Where are some instances of the fishing motif in this play?
For instance, Cleopatra acts as a bait when she flees on the first sea battle in which Antony follows her and loses the battle to Caesar. I need specific instances, lines, or words regarding the fishing motif.
1 Answer | Add Yours
One very direct example comes in Act 2 Scene 5. It begins at the opening of the scene, as Cleopatra seeks a partner in a game of pool (billiards), but momentarily changes her mind with this line:
The actor may plead pardon. I’ll none now. Give me mine angle. We’ll to th’ river. There, My music playing far off, I will betray Tawny-finned fishes.
"Angle" here means fishing pole and Cleopatra is essentially saying, "Come on, let's go fishing so I can lure in and catch innocent fish," which leads her to thinking about and comparing these fish to Antony in the next line:
and as I draw them up
I’ll think them every one an Antony
And say, “Aha! You’re caught."
This small but pointed reference and comparison of course suggests a sense of confidence and power in Cleopatra, even while she is relaxing and playing, and missing her lover. The mention of fishing prompts Charmain to remember a fishing trip Cleopatra once took with Antony, in which they both drank too much, and made bets on who would catch the first fish. Later, Cleopatra played tricks on Antony because he was drunk:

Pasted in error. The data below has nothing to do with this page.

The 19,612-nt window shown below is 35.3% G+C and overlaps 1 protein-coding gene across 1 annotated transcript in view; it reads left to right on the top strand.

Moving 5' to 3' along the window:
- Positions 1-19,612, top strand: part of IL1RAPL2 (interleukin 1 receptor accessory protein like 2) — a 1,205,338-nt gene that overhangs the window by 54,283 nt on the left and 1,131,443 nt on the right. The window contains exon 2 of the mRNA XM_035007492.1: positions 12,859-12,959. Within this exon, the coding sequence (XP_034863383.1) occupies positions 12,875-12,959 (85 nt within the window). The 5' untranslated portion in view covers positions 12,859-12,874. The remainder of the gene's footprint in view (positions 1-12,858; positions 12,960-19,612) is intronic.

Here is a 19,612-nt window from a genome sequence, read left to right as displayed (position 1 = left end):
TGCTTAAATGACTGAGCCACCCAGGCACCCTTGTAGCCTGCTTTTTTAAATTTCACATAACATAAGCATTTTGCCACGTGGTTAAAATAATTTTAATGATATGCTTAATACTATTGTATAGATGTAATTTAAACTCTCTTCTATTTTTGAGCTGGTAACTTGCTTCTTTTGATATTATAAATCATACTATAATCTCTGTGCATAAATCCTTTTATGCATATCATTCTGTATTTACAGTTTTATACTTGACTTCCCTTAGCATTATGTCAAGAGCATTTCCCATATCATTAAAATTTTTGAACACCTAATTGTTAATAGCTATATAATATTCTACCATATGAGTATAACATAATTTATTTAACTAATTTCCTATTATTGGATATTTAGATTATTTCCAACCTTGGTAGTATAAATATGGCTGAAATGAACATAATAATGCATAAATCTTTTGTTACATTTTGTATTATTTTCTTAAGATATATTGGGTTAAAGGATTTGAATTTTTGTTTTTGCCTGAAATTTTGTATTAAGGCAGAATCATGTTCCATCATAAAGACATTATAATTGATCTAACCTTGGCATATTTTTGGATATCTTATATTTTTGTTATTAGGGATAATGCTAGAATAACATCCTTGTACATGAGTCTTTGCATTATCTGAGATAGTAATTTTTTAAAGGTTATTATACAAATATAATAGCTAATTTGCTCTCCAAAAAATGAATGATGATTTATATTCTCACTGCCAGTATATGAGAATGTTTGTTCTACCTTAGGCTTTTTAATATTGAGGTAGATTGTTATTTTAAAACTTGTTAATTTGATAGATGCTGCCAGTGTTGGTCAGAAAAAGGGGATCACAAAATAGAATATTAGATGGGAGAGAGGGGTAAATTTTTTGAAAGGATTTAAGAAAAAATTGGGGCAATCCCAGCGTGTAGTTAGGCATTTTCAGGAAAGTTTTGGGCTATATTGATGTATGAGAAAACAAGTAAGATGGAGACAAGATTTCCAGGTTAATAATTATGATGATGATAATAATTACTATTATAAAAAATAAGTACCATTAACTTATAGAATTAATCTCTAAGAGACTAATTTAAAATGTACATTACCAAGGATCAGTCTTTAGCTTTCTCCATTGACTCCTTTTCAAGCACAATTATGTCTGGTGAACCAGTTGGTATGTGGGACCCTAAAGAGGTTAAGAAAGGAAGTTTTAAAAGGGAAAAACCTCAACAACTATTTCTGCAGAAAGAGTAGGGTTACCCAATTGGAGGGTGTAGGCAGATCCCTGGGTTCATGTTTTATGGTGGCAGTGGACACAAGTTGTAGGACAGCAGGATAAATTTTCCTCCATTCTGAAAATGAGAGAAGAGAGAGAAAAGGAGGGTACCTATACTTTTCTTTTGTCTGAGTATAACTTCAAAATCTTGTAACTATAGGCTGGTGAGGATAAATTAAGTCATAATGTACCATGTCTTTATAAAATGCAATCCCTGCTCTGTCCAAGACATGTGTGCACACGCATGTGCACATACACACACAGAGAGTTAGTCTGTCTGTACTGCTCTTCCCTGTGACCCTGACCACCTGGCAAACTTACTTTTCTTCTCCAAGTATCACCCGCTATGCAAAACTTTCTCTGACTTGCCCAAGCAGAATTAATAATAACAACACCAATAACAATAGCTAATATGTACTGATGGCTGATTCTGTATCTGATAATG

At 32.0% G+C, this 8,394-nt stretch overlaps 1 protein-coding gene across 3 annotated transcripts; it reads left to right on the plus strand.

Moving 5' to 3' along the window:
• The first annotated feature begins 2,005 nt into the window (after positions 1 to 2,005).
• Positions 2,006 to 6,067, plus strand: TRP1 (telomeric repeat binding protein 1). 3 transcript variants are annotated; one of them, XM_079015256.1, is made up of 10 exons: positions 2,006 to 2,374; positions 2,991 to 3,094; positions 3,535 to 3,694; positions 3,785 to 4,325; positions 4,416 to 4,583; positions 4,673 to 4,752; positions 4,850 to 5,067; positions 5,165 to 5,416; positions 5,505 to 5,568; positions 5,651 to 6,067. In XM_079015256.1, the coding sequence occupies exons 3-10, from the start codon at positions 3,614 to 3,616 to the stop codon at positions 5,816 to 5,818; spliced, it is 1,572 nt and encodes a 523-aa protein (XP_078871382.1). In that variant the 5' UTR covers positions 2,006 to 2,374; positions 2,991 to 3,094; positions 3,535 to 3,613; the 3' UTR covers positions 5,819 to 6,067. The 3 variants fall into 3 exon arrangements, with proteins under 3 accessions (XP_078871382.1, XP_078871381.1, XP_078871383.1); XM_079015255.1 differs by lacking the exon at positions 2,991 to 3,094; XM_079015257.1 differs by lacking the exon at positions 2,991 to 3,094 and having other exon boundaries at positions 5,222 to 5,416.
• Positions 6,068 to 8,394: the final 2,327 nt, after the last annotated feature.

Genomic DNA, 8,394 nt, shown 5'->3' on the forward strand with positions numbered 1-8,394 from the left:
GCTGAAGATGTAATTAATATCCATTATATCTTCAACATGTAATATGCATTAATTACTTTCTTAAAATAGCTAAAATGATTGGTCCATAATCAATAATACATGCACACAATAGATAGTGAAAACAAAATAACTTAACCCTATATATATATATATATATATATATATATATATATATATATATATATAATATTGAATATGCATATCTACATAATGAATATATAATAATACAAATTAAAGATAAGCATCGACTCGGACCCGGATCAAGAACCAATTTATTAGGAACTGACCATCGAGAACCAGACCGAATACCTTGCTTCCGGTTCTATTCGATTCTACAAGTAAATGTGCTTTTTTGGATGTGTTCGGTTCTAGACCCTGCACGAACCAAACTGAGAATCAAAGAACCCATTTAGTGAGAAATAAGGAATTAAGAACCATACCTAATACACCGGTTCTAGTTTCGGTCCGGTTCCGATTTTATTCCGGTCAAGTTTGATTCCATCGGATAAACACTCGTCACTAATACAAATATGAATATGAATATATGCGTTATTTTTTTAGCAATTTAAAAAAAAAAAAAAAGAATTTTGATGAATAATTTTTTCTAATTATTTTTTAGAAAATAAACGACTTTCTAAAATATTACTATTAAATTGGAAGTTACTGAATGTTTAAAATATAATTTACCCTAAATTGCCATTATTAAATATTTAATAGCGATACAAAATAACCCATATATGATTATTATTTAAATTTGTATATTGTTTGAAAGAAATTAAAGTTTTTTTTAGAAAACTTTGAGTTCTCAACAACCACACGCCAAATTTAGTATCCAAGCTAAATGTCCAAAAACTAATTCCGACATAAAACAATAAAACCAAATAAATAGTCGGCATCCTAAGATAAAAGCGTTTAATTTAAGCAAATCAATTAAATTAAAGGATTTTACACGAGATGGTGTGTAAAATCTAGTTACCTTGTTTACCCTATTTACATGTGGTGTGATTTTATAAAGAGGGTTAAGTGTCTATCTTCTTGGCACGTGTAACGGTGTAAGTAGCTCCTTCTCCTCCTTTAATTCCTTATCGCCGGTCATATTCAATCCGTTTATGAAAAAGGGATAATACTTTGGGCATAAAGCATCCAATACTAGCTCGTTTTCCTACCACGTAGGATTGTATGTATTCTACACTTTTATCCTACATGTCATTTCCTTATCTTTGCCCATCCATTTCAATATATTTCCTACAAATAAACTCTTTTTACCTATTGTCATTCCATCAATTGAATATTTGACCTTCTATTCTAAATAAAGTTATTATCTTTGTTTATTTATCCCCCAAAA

That time—Oh, times!—
I laughed him out of patience, and that night
I laughed him into patience.
This scene uses the fishing motif to take a break from the main action of the play and reveal Cleopatra's character more intimately. She is playful, somewhat silly, and perhaps a little immature. These lines come just before Cleopatra is made aware of Antony's marriage to Octavia. Despite the comic relief provided in this scene, by the end of it, it is clear that Cleopatra is not only deeply in love with Antony, but deeply wounded by the news of this betrayal.
We’ve answered 319,204 questions. We can answer yours, too.Ask a question